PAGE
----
Jowett: Symposium 172a-174a — Introdução

Concerning the things about which you ask to be informed I believe that I am not ill-prepared with an answer. For the day before yesterday I was coming from my own home at Phalerum to the city, and one of my acquaintance, who had caught a sight of me from behind, hind, out playfully in the distance, said : Apollodorus, O thou Phalerian man, halt ! So I did as I was bid ; and then he said, I was looking for you, Apollodorus, only just now, that I might ask you about the speeches in praise of love, which were delivered by Socrates, Alcibiades, and others, at Agathon’s supper. Phoenix, the son of Philip, told another person who told me of them ; his narrative was very indistinct, but he said that you knew, and I wish that you would give me an account of them. Who, if not you, should be the reporter of the words of your friend ? And first tell me, he said, were you present at this meeting ?

Your informant, Glaucon, I said, must have been very indistinct indeed, if you imagine that the occasion was recent ; or that I could have been of the party.

Why, yes, he replied, I thought so.

Impossible : I said. Are you ignorant that for many years Agathon has not resided at Athens ; and not three have elapsed since I became acquainted with Socrates, and have made it my daily business to know all that he says and does. There was a time when I was running about the world, fancying myself to be well employed, but I was really a most wretched thing, no better than you are now. I thought that I ought to do anything rather than be a philosopher.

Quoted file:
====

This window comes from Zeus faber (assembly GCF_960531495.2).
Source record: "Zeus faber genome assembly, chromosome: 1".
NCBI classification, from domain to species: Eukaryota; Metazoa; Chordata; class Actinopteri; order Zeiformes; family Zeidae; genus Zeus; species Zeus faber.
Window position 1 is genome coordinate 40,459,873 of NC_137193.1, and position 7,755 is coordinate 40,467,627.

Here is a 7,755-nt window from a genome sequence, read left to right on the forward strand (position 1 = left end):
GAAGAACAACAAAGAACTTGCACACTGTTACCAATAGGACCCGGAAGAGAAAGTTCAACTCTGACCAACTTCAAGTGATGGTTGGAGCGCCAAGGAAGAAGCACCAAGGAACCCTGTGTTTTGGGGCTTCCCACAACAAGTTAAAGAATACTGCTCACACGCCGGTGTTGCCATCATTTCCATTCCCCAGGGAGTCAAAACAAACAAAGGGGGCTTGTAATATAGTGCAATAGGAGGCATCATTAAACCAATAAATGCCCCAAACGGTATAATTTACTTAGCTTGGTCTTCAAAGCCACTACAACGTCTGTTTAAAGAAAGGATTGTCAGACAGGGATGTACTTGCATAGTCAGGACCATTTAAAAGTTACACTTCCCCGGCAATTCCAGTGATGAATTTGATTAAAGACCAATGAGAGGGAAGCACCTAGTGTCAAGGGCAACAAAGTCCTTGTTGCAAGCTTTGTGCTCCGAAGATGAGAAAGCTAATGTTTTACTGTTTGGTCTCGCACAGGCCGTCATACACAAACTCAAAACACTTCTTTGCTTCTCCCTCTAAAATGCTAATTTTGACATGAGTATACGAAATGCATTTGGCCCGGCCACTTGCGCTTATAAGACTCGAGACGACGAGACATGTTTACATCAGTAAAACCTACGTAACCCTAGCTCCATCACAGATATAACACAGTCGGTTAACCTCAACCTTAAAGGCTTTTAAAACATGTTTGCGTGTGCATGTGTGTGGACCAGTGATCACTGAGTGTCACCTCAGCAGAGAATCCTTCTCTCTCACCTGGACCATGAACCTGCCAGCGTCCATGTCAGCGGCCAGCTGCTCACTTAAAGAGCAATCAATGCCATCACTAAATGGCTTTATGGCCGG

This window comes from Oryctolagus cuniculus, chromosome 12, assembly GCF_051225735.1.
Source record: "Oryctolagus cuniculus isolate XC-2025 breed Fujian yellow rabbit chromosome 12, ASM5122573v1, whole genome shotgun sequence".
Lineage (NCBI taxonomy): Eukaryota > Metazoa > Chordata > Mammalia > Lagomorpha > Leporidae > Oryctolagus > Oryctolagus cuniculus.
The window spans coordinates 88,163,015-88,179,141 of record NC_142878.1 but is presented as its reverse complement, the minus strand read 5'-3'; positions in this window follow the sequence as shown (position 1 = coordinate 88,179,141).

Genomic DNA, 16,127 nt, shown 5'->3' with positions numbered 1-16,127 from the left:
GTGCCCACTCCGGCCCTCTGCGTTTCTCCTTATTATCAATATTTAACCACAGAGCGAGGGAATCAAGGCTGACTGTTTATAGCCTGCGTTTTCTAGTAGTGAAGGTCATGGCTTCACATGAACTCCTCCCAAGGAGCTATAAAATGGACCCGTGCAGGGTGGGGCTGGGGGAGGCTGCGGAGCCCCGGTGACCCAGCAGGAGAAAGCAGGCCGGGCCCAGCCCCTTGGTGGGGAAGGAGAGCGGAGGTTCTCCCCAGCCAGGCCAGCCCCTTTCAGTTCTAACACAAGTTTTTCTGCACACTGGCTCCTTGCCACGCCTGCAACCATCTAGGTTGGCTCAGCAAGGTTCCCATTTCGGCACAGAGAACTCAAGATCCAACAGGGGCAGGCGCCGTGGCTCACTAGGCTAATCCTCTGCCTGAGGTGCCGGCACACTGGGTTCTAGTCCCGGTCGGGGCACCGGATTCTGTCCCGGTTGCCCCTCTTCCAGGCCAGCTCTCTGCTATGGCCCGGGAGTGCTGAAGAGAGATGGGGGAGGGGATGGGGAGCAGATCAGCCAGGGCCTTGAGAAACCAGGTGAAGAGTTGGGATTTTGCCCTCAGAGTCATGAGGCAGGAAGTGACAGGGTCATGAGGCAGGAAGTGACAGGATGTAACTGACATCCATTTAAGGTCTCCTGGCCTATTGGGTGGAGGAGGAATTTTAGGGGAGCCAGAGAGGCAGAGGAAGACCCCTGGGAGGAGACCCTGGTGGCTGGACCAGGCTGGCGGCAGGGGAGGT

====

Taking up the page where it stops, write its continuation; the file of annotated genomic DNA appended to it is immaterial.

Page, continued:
Well, he said, jesting apart, tell me when the meeting occurred.

In our boyhood, I replied, when Agathon won the prize with his first tragedy, on the day after that on which he and his chorus offered the sacrifice of victory.

Then it must have been a long while ago, he said ; and who told you — did Socrates ?

No indeed, I replied, but the same person who told Phoenix ; — he was a little fellow, who never wore any shoes Aristodemus, of the deme of Cydathenaeum. He had been at Agathon’s feast ; and I think that in those days there was no one who was a more devoted admirer of Socrates. Moreover, I have asked Socrates about the truth of some parts of his narrative, and he confirmed them.

Then, said Glaucon, let us have the tale over again ; is not the road to Athens just made for conversation ?

And so we walked, and talked of the discourses on love ; and therefore, as I said at first, I am not ill-prepared to comply with your request, and will have another rehearsal of them if you like. For to speak or to hear others speak of philosophy always gives me the greatest pleasure, to say nothing of the profit. But when I hear another strain, especially that of you rich men and traders, such conversation displeases me ; and I pity you who are my companions, because you think that you are doing something when in reality you are doing nothing. And I dare say that you pity me in return, whom you regard as an unhappy creature, and very probably you are right. But I certainly know of you what you only think of me — there is the difference.

Companion. I see, Apollodorus, that you are just the same — always speaking evil of yourself, and of others ; and I do believe that you pity all mankind, with the exception of Socrates, yourself first of all, true in this to your old name, which, however deserved I know how you acquired, of Apollodorus the madman ; for you are always raging against yourself and everybody but Socrates.

Apollodorus. Yes, friend, and the reason why I am said to be mad, and out of my wits, is just because I have these notions of myself and you ; no other evidence is required.

Com. No more of that, Apollodorus ; but let me renew my request that you would repeat the conversation.

Apoll. Well, the tale of love was on this wise : — But perhaps I had better begin at the beginning, and endeavour to give you the exact words of Aristodemus :